APG urges intensified action to curb terror financing

Published: October 9, 2018
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PHOTO: EXPRESS

PHOTO: EXPRESS

PHOTO: EXPRESS PHOTO: FATF

ISLAMABAD .: The Asia Pacific Group (APG), an FATF-style regional body on money laundering, urged Pakistan on Monday to intensify actions against the non-profit organisations suspected of giving financial aid to terrorist groups and bring more transparency in the steps it is taking over proliferation matters.

Technical experts of the APG started the 3rd Mutual Evaluation process of Pakistan that will end on the 19th of this month. The technical experts from the US, the UK, Turkey, Maldives, Indonesia and China have started assessing the steps taken by Pakistan to meet the FAFT recommendations.

The purpose of the visit is to gauge the effectiveness of Pakistan’s Anti-Money Laundering (AML) and Counter Terrorism Financing (CTF) regime under the FATF effectiveness methodology.

The APG visit has begun six days before the FATF plenary meeting in Paris from the 14th of this month.

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Pakistan is exposed to the scrutiny of the APG and the FATF after being grey-listed with effect from June this year.

“In Paris, a joint group would submit its analysis report to FATF’s International Cooperation Review Group (ICRG) and its recommendations on the basis of Pakistan’s Action Pan,” sources in the finance ministry said. A four-member Pakistani delegation would visit Paris to represent the country.

On the first day, discussions with the technical experts took place on assessing risks to the AML and CTF regimes in the light of the FATF guidelines.

Both the sides also discussed targeted financial sanctions related to terrorism and terrorist financing, targeted financial sanctions related to proliferation, non-profit organisations and secrecy laws of financial institutions.

On Monday, the APG delegation met the officials of the Financial Monitoring Unit (FMU), the Federal Intelligence Agency (FIA) and the Anti-Narcotics Force (ANF).

The FMU informed the delegation about the legal and regulatory changes that Pakistan has made in the past couple of months.

Pakistan has also decided to enact a law to create deterrence against the transfer of money through non-banking channels by enhancing punishments.

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The Pakistani authorities have decided to bring amendments to the FIA Act of 1974, the Foreign Exchange Regulations Act of 1947 and the Anti-Monetary Laundering Act of 2010.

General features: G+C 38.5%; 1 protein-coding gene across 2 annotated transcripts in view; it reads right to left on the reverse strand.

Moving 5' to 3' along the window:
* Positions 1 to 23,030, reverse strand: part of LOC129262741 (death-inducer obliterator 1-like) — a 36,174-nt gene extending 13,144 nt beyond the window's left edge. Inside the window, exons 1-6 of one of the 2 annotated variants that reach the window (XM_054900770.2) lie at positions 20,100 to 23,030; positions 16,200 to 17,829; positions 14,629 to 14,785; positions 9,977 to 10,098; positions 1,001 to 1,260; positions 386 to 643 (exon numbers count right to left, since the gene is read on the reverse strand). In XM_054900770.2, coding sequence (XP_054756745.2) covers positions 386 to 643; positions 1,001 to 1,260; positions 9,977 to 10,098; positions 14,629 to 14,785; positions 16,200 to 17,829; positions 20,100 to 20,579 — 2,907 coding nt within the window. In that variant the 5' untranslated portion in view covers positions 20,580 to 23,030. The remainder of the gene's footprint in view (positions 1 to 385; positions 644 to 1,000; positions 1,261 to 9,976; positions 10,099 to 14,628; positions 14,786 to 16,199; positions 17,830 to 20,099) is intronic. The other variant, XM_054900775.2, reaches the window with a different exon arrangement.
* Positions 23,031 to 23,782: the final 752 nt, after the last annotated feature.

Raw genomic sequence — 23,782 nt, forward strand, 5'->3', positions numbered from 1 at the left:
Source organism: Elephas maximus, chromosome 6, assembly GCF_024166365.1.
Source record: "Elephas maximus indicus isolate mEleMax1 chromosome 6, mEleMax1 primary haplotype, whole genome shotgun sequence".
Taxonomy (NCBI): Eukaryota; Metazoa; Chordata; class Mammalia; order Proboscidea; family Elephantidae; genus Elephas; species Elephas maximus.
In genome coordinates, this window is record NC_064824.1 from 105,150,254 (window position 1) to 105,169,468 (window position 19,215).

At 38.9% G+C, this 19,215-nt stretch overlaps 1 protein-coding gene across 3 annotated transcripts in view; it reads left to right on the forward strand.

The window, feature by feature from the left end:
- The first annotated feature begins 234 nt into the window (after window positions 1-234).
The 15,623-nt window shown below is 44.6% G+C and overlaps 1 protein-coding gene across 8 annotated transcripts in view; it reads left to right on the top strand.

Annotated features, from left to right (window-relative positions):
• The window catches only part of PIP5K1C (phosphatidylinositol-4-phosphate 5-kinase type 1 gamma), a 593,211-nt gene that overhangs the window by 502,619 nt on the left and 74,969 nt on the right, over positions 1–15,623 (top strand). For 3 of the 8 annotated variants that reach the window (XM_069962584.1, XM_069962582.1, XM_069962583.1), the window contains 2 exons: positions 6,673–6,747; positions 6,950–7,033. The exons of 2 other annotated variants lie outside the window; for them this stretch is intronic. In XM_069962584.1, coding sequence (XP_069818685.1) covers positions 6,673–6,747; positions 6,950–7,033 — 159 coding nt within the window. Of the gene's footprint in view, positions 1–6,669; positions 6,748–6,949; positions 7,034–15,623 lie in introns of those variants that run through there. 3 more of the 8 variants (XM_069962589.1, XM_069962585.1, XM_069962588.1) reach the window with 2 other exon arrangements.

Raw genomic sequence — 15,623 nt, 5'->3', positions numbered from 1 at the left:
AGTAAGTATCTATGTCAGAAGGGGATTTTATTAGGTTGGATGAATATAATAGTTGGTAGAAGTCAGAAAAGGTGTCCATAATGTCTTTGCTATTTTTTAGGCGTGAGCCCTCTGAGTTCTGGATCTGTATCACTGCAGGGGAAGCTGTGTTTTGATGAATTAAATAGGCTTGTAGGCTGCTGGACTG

The FIA informed the APG delegation that it would have the authority to access bank accounts to check money laundering.

“Moreover, use of cash in the Pak-Afghan trade would also be discouraged in order to curb smuggling of currency across the borders,” said the sources.

The FIA shared with the APG experts that it has technical abilities to investigative the NPOs that are suspected of supporting terrorism financing.

However, the sources said the APG delegation had some reservations over slow action on high-risk areas like banks, securities, insurance companies and asset management companies.

Their concern was that some of those sectors have not yet been regulated adequately.

On the issue of non-proliferation, the APG delegation was informed that Pakistan was taking all necessary steps against Iranian and North Korean designated persons without any delay, according to the sources.

The visiting delegation was informed that the existing laws and regulations were adequate to address the concerns related to Iran and North Korea.

But the APG experts sought more transparency in those actions, urging the Pakistani authorities to made public notifications issued in the past to curb proliferation with regard to North Korea and Iran, the sources said.

The Pakistani authorities were required to issue guidelines related to proliferation, they added.

While discussing the actions against terrorist outfits under the United Nations Security Council resolutions, the APG underscored that there was a need for further coordination and oversight by the federal and provincial authorities, the sources added.

Another issue that Pakistan faces is the identification of non-profit organisations according to the methodology determined by the FATF guidelines.

In this regard, the SECP has recently taken a number of measures to improve compliance.

The APG authorities were satisfied with Pakistan’s actions to implement the FATF guidelines on secrecy laws of the financial institutions.

The experts were informed that the laws did not contradict the FATF guidelines. The companies are also filing cash and suspicious transactions reports to the FMU.

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Reader Comments (1)

  • Dr. Asjad Iqbal
    Oct 9, 2018 - 11:24AM

    The APG and FATF recommendations are fine but they presuppose that somehow Pakistan is behind any and all illegal activities. No mention is made of the terrorism that originates from Afghanistan. How do those terrorsts get funding? Apparently they prefer US dollars as payment not the Afgan currency which is essentially worthless. To single out Pakistan while not making any reference to Afghanistan is unfair.Recommend

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